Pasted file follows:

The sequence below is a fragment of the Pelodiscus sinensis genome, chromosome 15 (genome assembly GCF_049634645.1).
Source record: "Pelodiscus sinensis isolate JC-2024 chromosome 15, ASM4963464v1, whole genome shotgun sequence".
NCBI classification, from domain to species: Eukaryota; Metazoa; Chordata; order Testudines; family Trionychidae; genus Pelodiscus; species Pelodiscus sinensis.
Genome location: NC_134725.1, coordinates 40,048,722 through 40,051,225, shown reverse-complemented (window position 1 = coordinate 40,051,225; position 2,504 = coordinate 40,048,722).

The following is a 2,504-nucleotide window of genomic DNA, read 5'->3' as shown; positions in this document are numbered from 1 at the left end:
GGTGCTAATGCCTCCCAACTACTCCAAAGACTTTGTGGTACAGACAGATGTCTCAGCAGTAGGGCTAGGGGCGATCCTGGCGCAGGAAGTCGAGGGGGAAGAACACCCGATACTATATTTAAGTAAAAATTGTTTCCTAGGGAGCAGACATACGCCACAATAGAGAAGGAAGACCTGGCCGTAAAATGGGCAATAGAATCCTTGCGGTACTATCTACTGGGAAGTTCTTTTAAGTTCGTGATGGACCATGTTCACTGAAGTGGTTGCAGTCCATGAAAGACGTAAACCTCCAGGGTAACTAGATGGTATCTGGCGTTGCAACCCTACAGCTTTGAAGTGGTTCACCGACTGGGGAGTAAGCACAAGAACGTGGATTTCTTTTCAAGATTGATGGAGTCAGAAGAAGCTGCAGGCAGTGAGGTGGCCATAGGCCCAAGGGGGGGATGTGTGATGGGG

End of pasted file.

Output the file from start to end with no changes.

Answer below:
The sequence below is a fragment of the Pelodiscus sinensis genome, chromosome 15 (genome assembly GCF_049634645.1).
Source record: "Pelodiscus sinensis isolate JC-2024 chromosome 15, ASM4963464v1, whole genome shotgun sequence".
NCBI classification, from domain to species: Eukaryota; Metazoa; Chordata; order Testudines; family Trionychidae; genus Pelodiscus; species Pelodiscus sinensis.
Genome location: NC_134725.1, coordinates 40,048,722 through 40,051,225, shown reverse-complemented (window position 1 = coordinate 40,051,225; position 2,504 = coordinate 40,048,722).

The following is a 2,504-nucleotide window of genomic DNA, read 5'->3' as shown; positions in this document are numbered from 1 at the left end:
GGTGCTAATGCCTCCCAACTACTCCAAAGACTTTGTGGTACAGACAGATGTCTCAGCAGTAGGGCTAGGGGCGATCCTGGCGCAGGAAGTCGAGGGGGAAGAACACCCGATACTATATTTAAGTAAAAATTGTTTCCTAGGGAGCAGACATACGCCACAATAGAGAAGGAAGACCTGGCCGTAAAATGGGCAATAGAATCCTTGCGGTACTATCTACTGGGAAGTTCTTTTAAGTTCGTGATGGACCATGTTCACTGAAGTGGTTGCAGTCCATGAAAGACGTAAACCTCCAGGGTAACTAGATGGTATCTGGCGTTGCAACCCTACAGCTTTGAAGTGGTTCACCGACTGGGGAGTAAGCACAAGAACGTGGATTTCTTTTCAAGATTGATGGAGTCAGAAGAAGCTGCAGGCAGTGAGGTGGCCATAGGCCCAAGGGGGGGATGTGTGATGGGG